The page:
views from the gods

saints and sinners of the stage and screen

Pinter's Night
The Canal Café
11th August 2013


Laura Atherton and Guy Evans

Photography © Iddo Gruengard

There are times at which a writer and director meld perfectly, singing from the same hymn sheet - to use a low-brow example, Simon Pegg and Edgar Wright. There are other times at which the writer and director are at loggerheads, creating a jumbled mess (naming no names). Then there's the rare third time, at which the director takes the writer's words and, for a time as a reviewer, you're sitting there thinking he's playing Russian roulette - only with the gun pointed squarely at your face. Tick, tick, tick, tick... then the final tick when the floodgates of your brain open and realise he knew all along. Because he's a very clever so-and-so. This is one of those times.

The original Night, by Harold Pinter, was one of eight short sketches that made up his Mixed Doubles output of 1969. He himself notes that one of the more unique elements of Night is that there's no menace - a lot of his work being charged with tension and dread. Apparently director/quasi-writer Iddo Gruengard really didn't get that memo, and I'm glad of it. What was a throwaway nostalgic, amiable seven-minute foray into the Men are from Mars, Women from Venus dichotomy becomes, under his hand, a dangerous foray into a relationship loaded with subtext, the fuse having been lit long before the audience walks into the space. Oddly, it becomes more focussed on Pinter's stylings - and a lot of Theatre of the Absurd (my favouritest theatre topic ever, thanks) - than Pinter would have ever anticipated.

Plot is pretty slim, unsurprisingly. It's about a man (here, Guy Evans) and a woman (Laura Atherton) - originally in their mid 50s but recast to be in their late 20s - reminiscing, not entirely successfully, about their first date. He thinks by a bridge, she, near some railings. He's fixated by her physicality, her by his more sensuous nature. He grabbed her breasts, she remembered he held her head. The disagreement even comes down to whether or not a child is crying. And that's how old Harold had it - a couple getting on, misremembering, but for everything in the now it seemed not to matter. Romantic idealism, a melange of all previous relationships, but they soldier through. The bridge and the railings become a metaphor for that division and unity that links exactly with what Pinter was all about - talking to mask the unsaid, in this case love. It's Pinter at his soppiest, really.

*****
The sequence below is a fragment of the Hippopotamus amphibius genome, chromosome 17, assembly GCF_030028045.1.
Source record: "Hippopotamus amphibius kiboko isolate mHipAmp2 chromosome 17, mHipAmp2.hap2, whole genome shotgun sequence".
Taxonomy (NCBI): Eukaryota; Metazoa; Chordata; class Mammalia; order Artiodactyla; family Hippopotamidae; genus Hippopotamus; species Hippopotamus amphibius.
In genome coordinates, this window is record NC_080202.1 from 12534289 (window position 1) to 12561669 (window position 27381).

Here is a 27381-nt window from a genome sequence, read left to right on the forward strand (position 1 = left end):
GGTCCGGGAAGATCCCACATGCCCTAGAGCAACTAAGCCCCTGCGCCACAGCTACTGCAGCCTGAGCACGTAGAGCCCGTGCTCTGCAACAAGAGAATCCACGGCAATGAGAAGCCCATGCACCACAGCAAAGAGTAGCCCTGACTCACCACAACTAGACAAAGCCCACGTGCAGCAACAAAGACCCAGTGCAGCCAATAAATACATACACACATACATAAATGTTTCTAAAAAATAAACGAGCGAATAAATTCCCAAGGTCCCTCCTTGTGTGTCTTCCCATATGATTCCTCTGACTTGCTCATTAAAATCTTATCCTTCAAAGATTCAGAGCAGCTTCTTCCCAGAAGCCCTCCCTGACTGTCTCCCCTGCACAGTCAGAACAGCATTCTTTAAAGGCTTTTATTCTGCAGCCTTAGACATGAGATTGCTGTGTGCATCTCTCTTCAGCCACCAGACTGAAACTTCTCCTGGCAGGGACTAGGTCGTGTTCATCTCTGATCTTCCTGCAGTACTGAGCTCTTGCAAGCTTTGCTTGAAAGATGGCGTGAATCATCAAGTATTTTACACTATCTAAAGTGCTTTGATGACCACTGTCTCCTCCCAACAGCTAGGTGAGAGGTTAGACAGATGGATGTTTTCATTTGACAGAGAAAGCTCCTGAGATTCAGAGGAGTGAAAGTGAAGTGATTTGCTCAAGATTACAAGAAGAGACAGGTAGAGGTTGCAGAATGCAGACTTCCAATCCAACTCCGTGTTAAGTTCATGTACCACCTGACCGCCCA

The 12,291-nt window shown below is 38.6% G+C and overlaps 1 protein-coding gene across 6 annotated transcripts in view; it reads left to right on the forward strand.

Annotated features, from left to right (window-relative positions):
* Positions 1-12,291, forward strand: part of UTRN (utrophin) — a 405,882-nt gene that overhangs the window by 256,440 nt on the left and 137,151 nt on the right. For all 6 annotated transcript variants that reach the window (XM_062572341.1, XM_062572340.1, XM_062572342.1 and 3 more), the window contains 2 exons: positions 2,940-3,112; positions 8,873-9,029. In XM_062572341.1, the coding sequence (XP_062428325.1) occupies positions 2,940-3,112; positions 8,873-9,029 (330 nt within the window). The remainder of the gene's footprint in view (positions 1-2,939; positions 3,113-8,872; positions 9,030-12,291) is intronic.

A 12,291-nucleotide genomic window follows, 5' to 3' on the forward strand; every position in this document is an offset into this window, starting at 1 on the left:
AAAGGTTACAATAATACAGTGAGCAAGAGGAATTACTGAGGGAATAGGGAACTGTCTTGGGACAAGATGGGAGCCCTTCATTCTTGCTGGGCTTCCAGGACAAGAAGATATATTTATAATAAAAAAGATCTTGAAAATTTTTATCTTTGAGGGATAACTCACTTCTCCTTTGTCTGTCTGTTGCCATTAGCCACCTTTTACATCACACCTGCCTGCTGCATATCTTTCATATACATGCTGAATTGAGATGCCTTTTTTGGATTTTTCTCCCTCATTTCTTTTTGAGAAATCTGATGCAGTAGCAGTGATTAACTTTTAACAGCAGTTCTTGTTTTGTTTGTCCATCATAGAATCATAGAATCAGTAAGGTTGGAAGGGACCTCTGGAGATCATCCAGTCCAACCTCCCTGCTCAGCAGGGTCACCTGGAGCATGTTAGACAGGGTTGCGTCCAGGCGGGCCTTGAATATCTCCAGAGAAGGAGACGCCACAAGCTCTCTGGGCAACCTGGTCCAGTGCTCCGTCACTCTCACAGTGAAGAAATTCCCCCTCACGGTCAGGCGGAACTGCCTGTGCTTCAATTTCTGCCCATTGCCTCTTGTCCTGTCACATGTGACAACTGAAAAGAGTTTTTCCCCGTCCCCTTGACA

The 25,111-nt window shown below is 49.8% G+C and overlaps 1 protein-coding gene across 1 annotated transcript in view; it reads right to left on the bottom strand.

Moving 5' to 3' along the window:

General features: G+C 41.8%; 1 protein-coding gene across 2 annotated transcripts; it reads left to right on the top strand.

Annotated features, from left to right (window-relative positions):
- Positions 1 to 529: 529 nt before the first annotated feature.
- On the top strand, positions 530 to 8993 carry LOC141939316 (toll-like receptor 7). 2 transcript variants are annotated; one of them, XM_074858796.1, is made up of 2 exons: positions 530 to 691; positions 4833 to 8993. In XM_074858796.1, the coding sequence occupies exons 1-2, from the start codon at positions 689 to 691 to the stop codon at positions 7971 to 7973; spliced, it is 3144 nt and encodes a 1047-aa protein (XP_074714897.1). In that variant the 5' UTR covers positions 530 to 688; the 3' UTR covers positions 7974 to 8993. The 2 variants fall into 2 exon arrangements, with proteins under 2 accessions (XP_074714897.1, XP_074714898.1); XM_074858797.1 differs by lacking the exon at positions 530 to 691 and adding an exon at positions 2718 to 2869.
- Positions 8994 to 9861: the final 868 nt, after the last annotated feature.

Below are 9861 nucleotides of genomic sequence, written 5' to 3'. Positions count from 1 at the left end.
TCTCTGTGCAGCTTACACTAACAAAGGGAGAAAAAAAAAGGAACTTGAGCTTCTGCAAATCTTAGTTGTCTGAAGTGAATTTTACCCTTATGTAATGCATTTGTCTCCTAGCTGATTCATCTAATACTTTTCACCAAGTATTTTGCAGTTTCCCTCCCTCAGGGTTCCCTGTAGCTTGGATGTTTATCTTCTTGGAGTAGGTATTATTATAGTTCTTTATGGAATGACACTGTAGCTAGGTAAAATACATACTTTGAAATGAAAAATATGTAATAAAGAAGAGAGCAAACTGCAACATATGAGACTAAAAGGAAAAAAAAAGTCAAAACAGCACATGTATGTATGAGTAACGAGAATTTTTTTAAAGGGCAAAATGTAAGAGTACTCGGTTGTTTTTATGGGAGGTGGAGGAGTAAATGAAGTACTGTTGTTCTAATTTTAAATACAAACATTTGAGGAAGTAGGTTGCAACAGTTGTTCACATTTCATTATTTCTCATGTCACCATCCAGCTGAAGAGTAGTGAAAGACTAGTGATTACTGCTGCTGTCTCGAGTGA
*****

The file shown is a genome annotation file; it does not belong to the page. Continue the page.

Not so with Gruengard's much darker piece. Pinter claimed it to be without menace, but in this case we're witnessing a full-blown row. Both are hurt that the other can't remember what happened as they believed it. Without giving too much away - in the hopes it will happen again - the pair stalk the space spitting their recollections at each other like venom. Evans especially takes on a confrontational stance, shoulders back, ready to spring. Atherton is no less involved, accusatory and barbed. They both give pitch-perfect, unsettling performances. We're clearly not filled in on the whole picture, but perhaps the empty playground swings projected onto the tablecloth as the audience file in provides a clue as to the source of the discord, throwaway lines from the writer taking on a life (or sadly not) of their own.

Laura Atherton and Guy Evans

Photography © Iddo Gruengard

We, the audience, are dragged into their confrontation. The snapshots of bridges and railings in front of us drive home one of Pinter's points. The couple - and Gruengard - use the audience as chess pieces in their petty game, flirting and interacting and seducing us all. But it's the repetition that really hits home, shifting all the time - an absurdist cliche used perfectly in this context, changing but never really changing. The use of audience as mouthpieces covers the Pinter silence and, depending on your viewpoint reinforces their stance or absolves them of all responsibility in saying their piece.

That's not to say there isn't a happy ending or laughs. There really are. Possibly out of nervousness, probably at the sheer gall with which the director involves us. Definitely at the fantastic, tricksy conclusion that unites bridge and railings in a way that justifies, if the staging already didn't, the choice of the Canal Café as a venue. Walking over the selfsame bridge as I left, my thoughts were a combination of swearing and laughter - something bold, that clearly shouldn't have worked but completely did.

Selfishly, I'm incredibly happy that this is the only staging of Night that's happening at the Camden Fringe. I'm sure I wasn't the only one to go away thinking I'd been a part of something special. But in writing this, I need to implore the director and cast to seek a way to restage it, just so those hardy, brave souls who enjoy the same irreverent but beautifully worked plays can get in on the joke too. Even if it baffles, even if it scares, you can't for one second argue that this version of Pinter's Night isn't in the wonderful spirit of experimental, eccentric theatre.

Pinter's Night was performed on 11th August 2013 at the Canal Café, as part of the Camden Fringe.

Nearest tube station: Warwick Avenue (Bakerloo)

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